So that left us with 50000 dong to do with as we wished. We shared a cinnamon donut thing that wasn’t very nice for dessert (that took us to 40000), and then went for a walk. Hoi An is a very pretty and colorful city, especially lit up in candle light as it was that evening. We walked along the foreshore bordered by glowing red lanterns, and across the radiant pink and yellow bridge in the center of town, being handed 400 flyers for all the surrounding nightspots like Volcano Bar, Backpacker’s Bar, Why Not Bar, King Kong Bar, the list went on. One thing that I noticed that I found pretty remarkable is that all of the bars seemed to offer a promotion of free all-you-can-drink spirits in the hours between 9pm and 3am, I guess to draw the patrons in and make a name for themselves. Nic and I are beer drinkers so it didn’t appeal to us very much, but still, I found it strange that almost all of the clubs were following that path as a means of income, as it seemed to me that on your average Monday night (which is what it was) losses would be more likely than gains following that desperate strategy.

We eventually stopped at a place that did “bia hoi” near the water front, 4000 dong a glass, and watched the dynamic of the place from our seat out the front. We were offered a bracelet and, consequently, a free Vietnamese lesson by a lady named Tam, who told me that when I was saying the Vietnamese word for “no” I was actually saying the Vietnamese word for “crazy”, a very subtle difference. My fears on the first day were justified. How many poor street vendors (or drug dealers) had offered me a midnight sandwich with my response being that they are crazy? Tam thought it was hilarious and brought her sister, a tailor, out of the neighboring clothing store just so I could call her crazy. For the sake of everyone’s entertainment, I did, and Nic, Tam and her sister all had a good laugh at my expense.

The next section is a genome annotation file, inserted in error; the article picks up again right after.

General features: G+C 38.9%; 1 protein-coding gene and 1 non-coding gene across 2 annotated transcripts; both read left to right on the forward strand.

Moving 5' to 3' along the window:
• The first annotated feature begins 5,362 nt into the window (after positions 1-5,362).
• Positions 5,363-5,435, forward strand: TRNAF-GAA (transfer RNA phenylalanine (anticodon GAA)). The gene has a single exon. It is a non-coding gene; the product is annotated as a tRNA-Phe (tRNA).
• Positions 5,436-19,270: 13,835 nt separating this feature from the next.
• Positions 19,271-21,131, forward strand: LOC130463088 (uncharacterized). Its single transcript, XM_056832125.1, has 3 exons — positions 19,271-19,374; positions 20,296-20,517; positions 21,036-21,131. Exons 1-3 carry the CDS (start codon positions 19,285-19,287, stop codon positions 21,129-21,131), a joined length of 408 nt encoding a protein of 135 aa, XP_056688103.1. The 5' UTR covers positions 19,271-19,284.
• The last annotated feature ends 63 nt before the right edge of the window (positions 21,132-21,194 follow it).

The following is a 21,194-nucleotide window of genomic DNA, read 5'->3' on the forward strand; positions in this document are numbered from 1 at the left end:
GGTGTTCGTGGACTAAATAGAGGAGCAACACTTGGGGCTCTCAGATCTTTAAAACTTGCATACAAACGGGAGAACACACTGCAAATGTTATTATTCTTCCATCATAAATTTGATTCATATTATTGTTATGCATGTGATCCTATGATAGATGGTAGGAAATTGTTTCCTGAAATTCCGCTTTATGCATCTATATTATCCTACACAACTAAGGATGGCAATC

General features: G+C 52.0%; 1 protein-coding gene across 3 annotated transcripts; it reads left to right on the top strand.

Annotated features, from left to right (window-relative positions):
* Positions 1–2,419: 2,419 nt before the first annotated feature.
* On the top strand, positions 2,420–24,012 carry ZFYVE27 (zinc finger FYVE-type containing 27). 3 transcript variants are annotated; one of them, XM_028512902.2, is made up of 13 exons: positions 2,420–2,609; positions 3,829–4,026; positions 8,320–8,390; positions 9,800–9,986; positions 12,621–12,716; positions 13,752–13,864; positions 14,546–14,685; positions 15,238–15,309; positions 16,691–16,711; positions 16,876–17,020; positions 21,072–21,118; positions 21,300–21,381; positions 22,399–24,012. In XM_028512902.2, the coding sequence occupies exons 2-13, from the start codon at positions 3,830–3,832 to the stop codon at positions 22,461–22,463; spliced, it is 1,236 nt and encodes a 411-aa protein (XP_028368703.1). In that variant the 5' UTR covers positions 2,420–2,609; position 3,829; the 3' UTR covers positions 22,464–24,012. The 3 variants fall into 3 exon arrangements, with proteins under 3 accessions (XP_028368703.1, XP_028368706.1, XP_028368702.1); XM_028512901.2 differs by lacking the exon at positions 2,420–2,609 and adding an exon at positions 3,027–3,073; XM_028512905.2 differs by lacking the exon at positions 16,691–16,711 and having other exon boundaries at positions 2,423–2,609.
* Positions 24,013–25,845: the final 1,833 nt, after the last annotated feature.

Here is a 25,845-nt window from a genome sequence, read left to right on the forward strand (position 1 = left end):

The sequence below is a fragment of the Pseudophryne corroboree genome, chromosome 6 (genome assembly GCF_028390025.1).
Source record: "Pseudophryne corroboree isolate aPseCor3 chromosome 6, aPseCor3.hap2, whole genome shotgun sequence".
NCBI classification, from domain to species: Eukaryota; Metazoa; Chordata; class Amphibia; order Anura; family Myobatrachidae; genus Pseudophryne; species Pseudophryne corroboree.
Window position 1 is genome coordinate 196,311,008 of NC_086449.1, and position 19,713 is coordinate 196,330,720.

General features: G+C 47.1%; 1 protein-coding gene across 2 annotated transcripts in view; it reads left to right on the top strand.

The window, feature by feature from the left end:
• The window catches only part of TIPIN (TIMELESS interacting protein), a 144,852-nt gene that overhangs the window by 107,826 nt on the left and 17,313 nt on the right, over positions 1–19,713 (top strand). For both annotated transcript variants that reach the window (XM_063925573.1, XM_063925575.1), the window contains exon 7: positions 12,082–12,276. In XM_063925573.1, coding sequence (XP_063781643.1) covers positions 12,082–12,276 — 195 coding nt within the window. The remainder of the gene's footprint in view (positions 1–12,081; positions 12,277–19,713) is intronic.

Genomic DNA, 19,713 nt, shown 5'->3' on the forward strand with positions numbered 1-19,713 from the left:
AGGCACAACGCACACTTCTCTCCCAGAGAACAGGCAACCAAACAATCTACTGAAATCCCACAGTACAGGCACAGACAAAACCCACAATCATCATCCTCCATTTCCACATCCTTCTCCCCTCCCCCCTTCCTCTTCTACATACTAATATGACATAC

We spent the evening joking around with Tam and her sister, as well as Mr Trung, who owned the establishment we were seated in. As nice as he was, he was really pushing us to go on his guided tour of Hoi An, exhaustively showing us booklet after booklet of people from Australia who had positively reviewed it. When we had finished our 5 beers each (10 x 4000 dong = 40000 dong), it was about 11pm, and we took his brochure and said we might see him tomorrow. We then said goodbye to Tam and her sister (who responded with “see you when you looking at me”, a hilarious phrase for an Asian inflection), and made our way home, out of money and completely satisfied with the evening, a lot more so than the previous. It just goes to show that in Vietnam, sometimes it pays to deliberately restrict your spending, as often the things of better value are ones that money cant buy.